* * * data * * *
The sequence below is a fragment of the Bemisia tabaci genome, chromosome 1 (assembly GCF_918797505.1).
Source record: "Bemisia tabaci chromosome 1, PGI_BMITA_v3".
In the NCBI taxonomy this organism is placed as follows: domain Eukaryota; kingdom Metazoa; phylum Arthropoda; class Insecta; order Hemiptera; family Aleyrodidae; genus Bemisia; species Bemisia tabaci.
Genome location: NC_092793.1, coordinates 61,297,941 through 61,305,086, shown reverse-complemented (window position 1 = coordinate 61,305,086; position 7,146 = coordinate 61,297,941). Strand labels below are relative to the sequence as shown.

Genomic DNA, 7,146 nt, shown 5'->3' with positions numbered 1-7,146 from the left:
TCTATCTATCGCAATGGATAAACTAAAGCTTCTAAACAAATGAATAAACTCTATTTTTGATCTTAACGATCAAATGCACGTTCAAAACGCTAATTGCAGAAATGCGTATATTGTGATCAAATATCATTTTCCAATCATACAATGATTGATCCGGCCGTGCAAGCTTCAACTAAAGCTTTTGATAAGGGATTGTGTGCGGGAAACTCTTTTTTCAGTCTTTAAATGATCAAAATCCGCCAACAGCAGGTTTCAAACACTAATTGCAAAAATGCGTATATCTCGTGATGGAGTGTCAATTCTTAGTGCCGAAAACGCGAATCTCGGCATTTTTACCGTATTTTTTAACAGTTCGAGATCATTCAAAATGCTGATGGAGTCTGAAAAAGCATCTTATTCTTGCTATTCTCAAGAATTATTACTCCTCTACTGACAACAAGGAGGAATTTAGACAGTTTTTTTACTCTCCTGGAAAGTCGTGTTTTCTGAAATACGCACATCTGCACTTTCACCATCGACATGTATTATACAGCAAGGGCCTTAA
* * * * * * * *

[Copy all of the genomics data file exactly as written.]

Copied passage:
The sequence below is a fragment of the Bemisia tabaci genome, chromosome 1 (assembly GCF_918797505.1).
Source record: "Bemisia tabaci chromosome 1, PGI_BMITA_v3".
In the NCBI taxonomy this organism is placed as follows: domain Eukaryota; kingdom Metazoa; phylum Arthropoda; class Insecta; order Hemiptera; family Aleyrodidae; genus Bemisia; species Bemisia tabaci.
Genome location: NC_092793.1, coordinates 61,297,941 through 61,305,086, shown reverse-complemented (window position 1 = coordinate 61,305,086; position 7,146 = coordinate 61,297,941). Strand labels below are relative to the sequence as shown.

Genomic DNA, 7,146 nt, shown 5'->3' with positions numbered 1-7,146 from the left:
TCTATCTATCGCAATGGATAAACTAAAGCTTCTAAACAAATGAATAAACTCTATTTTTGATCTTAACGATCAAATGCACGTTCAAAACGCTAATTGCAGAAATGCGTATATTGTGATCAAATATCATTTTCCAATCATACAATGATTGATCCGGCCGTGCAAGCTTCAACTAAAGCTTTTGATAAGGGATTGTGTGCGGGAAACTCTTTTTTCAGTCTTTAAATGATCAAAATCCGCCAACAGCAGGTTTCAAACACTAATTGCAAAAATGCGTATATCTCGTGATGGAGTGTCAATTCTTAGTGCCGAAAACGCGAATCTCGGCATTTTTACCGTATTTTTTAACAGTTCGAGATCATTCAAAATGCTGATGGAGTCTGAAAAAGCATCTTATTCTTGCTATTCTCAAGAATTATTACTCCTCTACTGACAACAAGGAGGAATTTAGACAGTTTTTTTACTCTCCTGGAAAGTCGTGTTTTCTGAAATACGCACATCTGCACTTTCACCATCGACATGTATTATACAGCAAGGGCCTTAA